The firing of high frequency APs with minimal temporal variation is a common, critical property of auditory neurons, and IKL, conducted primarily by the Kv1 family of channels, helps the temporal precision of this firing. For example, auditory neurons from animals lacking Kv1.1 exhibited abnormally low IKL, and performed poorly in auditory tasks requiring high temporal precision of signaling [58, 59]. At the cellular level, pharmacological antagonism or genetic deletion of Kv1.1 in auditory brainstem neurons caused 1) increased AP jitter, 2) decreased fidelity of input/output rates during stimulus trains, and 3) reduced phase-locked firing in response to sinusoidal sound stimuli [60-62]. In these neurons, IKL helped maintain low Rin, and thereby shortened the durations of EPSPs and APs. Similarly, our results indicated that IKL of ANF dendrites, especially those conducted by Kv1.1 and/or Kv1.2, played a significant role in shortening dendritic EPSPs. It is possible that the observed shortening of EPSP durations (~22%) could have an even greater effect in vivo, since ANF dendrites express another voltage-sensitive current whose activity can be triggered by IKL. ANF dendrites express Ih that exhibited 3~9% open probability at -65 mV [21], and depolarized the membrane to potentials where more IKL increases. Conversely, increased IKL hyperpolarized the membrane potential, increasing Ih. Thus, Ih and IKL work in concert to dramatically decrease Rin without changing resting membrane potential. Indeed, such synergistic effects of Ih and IKL in decreasing Rin and EPSP duration has been demonstrated in medial superior olive neurons [1], and in a computational model of ventral cochlear nucleus neurons [63]. Another factor to consider is that our data were recorded from neonatal rat cochleae at room temperature. The size of IKL might undergo a developmental increase during the first 3~4 postnatal weeks, as reported in medial superior olive neurons [8], and IKL amplitudes have also been shown to increase with increasing temperature [64].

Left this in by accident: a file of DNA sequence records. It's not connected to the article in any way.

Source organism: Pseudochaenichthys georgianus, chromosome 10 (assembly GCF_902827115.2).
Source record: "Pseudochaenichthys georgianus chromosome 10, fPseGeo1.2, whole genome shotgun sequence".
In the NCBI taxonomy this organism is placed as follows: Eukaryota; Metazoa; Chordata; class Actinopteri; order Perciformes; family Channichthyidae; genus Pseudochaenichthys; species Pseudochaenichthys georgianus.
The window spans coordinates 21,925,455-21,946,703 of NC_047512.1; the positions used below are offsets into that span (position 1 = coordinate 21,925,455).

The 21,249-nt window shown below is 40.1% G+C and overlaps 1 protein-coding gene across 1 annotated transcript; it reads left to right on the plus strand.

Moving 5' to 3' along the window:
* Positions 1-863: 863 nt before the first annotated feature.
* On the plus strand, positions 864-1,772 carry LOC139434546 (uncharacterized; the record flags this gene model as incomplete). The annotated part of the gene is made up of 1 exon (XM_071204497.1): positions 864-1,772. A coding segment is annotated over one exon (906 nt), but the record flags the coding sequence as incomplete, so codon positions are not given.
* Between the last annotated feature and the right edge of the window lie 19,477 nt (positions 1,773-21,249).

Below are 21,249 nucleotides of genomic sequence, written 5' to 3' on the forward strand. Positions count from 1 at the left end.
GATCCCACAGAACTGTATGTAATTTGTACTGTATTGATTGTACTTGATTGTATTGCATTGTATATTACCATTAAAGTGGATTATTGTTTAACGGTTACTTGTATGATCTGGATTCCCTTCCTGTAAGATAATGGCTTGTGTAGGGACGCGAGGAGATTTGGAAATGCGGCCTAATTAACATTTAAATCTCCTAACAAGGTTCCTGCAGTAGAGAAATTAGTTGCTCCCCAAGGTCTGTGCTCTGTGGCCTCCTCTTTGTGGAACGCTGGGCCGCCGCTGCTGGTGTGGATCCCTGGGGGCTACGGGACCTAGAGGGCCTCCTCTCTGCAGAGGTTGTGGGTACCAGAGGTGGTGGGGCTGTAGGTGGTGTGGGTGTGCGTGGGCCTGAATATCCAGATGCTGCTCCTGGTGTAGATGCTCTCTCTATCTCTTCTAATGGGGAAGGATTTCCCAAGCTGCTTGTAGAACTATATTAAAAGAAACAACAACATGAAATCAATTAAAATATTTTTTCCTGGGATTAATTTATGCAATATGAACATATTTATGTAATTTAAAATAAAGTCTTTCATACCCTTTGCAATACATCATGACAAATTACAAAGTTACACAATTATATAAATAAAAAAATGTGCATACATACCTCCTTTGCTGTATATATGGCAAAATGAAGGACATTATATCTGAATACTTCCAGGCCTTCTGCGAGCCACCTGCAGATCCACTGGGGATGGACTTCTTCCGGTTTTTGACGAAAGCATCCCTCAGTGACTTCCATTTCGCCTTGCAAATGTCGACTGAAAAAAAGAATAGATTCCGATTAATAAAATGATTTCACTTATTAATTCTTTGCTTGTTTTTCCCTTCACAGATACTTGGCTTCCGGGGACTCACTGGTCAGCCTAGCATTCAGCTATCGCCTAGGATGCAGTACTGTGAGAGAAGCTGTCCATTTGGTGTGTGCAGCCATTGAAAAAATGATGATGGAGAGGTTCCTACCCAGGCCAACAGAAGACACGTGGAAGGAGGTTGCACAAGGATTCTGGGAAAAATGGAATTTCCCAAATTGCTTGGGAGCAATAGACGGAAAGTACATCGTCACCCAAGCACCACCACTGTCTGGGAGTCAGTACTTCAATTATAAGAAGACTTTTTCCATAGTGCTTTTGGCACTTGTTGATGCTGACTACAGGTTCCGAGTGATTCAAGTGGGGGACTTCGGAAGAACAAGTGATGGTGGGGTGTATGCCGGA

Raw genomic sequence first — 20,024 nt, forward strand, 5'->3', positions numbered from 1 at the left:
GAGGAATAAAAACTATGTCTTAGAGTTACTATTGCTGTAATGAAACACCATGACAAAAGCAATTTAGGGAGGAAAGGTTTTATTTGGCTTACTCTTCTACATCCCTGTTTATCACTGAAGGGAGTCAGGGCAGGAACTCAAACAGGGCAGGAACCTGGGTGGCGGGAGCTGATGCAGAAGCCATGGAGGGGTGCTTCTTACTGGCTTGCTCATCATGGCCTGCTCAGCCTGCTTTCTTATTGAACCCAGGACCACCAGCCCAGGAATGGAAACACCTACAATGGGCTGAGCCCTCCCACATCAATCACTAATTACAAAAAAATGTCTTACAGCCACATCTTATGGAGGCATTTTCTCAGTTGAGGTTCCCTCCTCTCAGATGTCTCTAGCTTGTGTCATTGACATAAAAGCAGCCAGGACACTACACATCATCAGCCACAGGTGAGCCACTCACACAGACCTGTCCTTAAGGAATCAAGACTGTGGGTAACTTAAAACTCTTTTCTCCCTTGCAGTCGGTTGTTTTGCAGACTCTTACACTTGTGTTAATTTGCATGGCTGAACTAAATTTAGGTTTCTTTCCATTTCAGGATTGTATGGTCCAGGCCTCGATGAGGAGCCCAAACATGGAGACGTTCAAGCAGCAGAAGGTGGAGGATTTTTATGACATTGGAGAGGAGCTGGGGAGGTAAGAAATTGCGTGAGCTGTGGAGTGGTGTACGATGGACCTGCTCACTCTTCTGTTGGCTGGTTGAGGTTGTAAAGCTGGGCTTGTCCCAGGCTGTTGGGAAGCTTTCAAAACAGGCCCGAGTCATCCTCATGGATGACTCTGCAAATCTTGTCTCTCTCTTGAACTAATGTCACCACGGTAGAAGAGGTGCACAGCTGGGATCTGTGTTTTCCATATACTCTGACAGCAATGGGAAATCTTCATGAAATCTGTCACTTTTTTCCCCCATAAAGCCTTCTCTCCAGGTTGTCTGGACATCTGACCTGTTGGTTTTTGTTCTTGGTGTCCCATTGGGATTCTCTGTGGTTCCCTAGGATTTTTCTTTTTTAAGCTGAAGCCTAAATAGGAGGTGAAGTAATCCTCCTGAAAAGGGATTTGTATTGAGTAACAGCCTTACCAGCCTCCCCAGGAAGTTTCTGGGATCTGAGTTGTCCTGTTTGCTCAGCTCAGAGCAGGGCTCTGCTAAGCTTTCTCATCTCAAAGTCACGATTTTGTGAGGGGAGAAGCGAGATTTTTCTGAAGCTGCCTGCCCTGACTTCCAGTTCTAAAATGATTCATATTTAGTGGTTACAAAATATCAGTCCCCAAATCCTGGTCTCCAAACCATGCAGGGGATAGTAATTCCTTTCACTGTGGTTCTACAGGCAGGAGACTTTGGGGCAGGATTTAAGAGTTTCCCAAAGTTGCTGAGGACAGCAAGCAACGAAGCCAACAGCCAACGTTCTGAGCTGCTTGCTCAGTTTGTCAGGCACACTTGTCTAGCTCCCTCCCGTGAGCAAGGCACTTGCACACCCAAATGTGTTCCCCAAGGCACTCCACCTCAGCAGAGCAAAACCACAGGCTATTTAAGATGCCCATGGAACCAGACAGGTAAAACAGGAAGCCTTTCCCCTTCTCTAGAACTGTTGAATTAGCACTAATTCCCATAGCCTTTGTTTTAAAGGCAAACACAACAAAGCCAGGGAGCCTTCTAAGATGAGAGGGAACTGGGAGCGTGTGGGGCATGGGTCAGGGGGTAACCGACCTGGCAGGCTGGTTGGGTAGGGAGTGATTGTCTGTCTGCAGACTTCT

In addition to shortening EPSP durations, Kv1 currents directly modulate AP generation in ANFs. In isolated SGN somata with severed axonal and dendritic processes, blocking IKL with dendrotoxins significantly decreased AP thresholds and altered firing pattern from rapidly adapting to slowly adapting type [18-20]. Immunolabeling presented here and by others [32, 49, 65], demonstrate a presence of Kv1.1 and Kv1.2 hot spots at the first heminodes of ANFs, provided further evidence for the involvement of Kv1 in AP generation at the AP initiation zone.